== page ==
Wednesday, March 6, 2013

More stories from around the world are waiting for you @ your library

My Beloved World by Sonia Sotomayor

Kirkus Reviews –

Graceful, authoritative memoir from the country's first Hispanic Supreme Court justice. As a child in South Bronx public housing, Sotomayor was diagnosed with juvenile diabetes. Her Puerto Rican parents' struggles included a father's battle with alcoholism that would claim his life when Sotomayor was 9, leaving her mother, a former Women's Army Corps soldier turned nurse, to raise her. Time spent with her cousin, Catholic school friends and her beloved grandmother helped to calm the chaos of life in the projects. As Sotomayor entered adolescence, her mother's strong belief in education spurred the author to thrive in school and develop an appreciation for justice and the law. The author vividly narrates her scholarly adventures at Princeton, where she advocated for Latino faculty, and Yale Law School, where she dealt with smaller cases in preparation for the complexities of work in the district attorney's office. In 1992, she received an appointment to the U.S. District Court for the Southern District of New York. The author's text forms a cultural patchwork of memories and reflections as she mines the nuances of her parents' tumultuous relationship, fondly recalls family visits in Puerto Rico and offers insight on a judicial career that's just beginning when the memoir ends. Sotomayor writes that her decision (a shrewd one) to close her story early is based on both a political career she feels is "still taking shape" and a dignified reluctance to expand upon any recent high court "political drama," regardless of the general public's insatiable curiosity. Mature, life-affirmative musings from a venerable life shaped by tenacity and pride.





Ten Years Later: Six People Who Faced Adversity and Transformed Their Lives by Hoda Kotb

Kirkus Reviews

Today Show fourth-hour co-host Kotb (Hoda, 2010) tells the story of six people who faced extraordinary challenges in life and turned their lives around. The stories are heartbreaking. One woman's partner physically abused her for many years before she found the courage to stand up to him. After she broke away from him to regain custody of her children, she lost 325 pounds through exercise and diet. She now travels around the country talking to victims of domestic abuse. The second story is that of a young woman who fought two cancers and managed to preserve her fertility through freezing her eggs. Horrified that no doctor or nurse had discussed that option with her, she founded a nonprofit that raises awareness about fertility options for cancer patients. Another devastating story is that of a man who lost his sister on 9/11 at the exact same moment he was helping a burning woman stay alive. One story that does not fit with the others is that of Roxanne Quimby, founder of Burt's Bees. In the afterword, Kotb writes that Quimby went from "organic rags to riches." While that is true, Quimby says that her poverty was a product of her own doings, as she chose to live in the forest to grow her own food. While Quimby is accomplished, it seems disrespectful and odd to put her story alongside those who faced challenges the world threw at them without giving them a choice. Despite the subjects' inspiring stories, the author fails to create a sense of purpose.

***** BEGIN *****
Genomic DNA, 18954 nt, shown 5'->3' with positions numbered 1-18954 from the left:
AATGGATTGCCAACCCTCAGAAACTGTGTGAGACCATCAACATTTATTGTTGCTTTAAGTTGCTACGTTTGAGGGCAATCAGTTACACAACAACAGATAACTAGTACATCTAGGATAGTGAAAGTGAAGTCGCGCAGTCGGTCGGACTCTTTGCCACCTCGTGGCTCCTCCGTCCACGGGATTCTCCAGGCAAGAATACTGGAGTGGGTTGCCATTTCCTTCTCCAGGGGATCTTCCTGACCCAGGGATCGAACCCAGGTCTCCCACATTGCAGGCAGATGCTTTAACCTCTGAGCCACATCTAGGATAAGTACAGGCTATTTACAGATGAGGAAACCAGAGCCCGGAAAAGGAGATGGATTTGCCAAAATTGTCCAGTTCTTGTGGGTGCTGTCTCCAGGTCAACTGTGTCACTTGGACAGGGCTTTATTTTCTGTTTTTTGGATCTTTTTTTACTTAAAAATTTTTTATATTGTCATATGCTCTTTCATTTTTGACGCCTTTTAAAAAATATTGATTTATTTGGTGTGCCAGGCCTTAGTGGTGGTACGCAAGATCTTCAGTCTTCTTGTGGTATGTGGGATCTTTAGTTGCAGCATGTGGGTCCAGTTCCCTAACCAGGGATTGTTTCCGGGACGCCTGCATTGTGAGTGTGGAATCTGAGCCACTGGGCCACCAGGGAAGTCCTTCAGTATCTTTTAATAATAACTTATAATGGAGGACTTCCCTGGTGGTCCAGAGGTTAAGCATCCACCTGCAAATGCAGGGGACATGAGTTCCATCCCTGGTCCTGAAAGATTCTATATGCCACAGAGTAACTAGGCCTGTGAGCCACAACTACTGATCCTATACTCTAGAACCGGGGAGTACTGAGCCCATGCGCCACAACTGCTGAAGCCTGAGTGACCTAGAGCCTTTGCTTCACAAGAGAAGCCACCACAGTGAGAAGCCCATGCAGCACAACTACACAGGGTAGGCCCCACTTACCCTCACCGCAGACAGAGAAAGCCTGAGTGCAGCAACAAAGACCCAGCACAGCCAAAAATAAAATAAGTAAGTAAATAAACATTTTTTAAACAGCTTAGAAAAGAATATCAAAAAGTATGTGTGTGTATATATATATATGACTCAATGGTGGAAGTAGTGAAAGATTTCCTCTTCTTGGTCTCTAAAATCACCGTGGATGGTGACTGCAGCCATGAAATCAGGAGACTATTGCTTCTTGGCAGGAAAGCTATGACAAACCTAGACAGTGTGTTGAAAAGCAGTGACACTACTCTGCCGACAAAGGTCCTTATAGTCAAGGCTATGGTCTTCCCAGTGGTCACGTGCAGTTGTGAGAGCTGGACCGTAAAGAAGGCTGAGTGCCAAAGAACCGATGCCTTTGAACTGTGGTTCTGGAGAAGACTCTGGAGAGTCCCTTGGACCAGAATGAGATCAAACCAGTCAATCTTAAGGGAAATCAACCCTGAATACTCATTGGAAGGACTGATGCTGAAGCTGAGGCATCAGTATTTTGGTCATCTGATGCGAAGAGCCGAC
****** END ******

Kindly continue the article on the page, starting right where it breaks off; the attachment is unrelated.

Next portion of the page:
The World Until Yesterday: What Can We Learn from Traditional Societies? by Jared Diamond

Kirkus Reviews

A supple and engaged journey into traditional societies and an exploration of their ways of life, from the Pulitzer Prize–winning author of Guns, Germs, and Steel (1997). As Diamond writes (Geography/UCLA; Collapse: How Societies Choose to Fail or Succeed, 2004, etc.), traditional societies--those that retain features of how our ancestors lived for tens of thousands of years, with low population densities in small groups, subsisting on hunting-gathering, farming or herding, with little transformative contact with industrial societies--hold a fascination to many of us. They provide a window into how society used to be fashioned and how we have found, or not, solutions to human problems. Diamond's investigation of a selection of traditional societies, and within them a selection of how they contend with various issues--dispute resolution, child rearing, treatment of the elderly, alertness to dangers, etc.--is leisurely but not complacent, informed but not claiming omniscience. As he notes, the range and complexity of traditional societies does not permit easy generalizations. The author compares these societies with our "state" societies to see where their attributes shine more favorably. He is unafraid of making some sweeping suggestions--"Increases in political centralization and social stratification were driven by increases in human population densities, driven in turn by the rise and intensification of food production (agriculture and herding)"--while also examining the dozens of other factors involved. Diamond's experience with traditional societies has opened him to certain aspects that we might adopt to our benefit, including multilingualism, the importance of lifelong social bonds, nursing and physical contact with children, constructive paranoia and the significance of the aged. A symphonic yet unromantic portrait of traditional societies and the often stirring lessons they offer.



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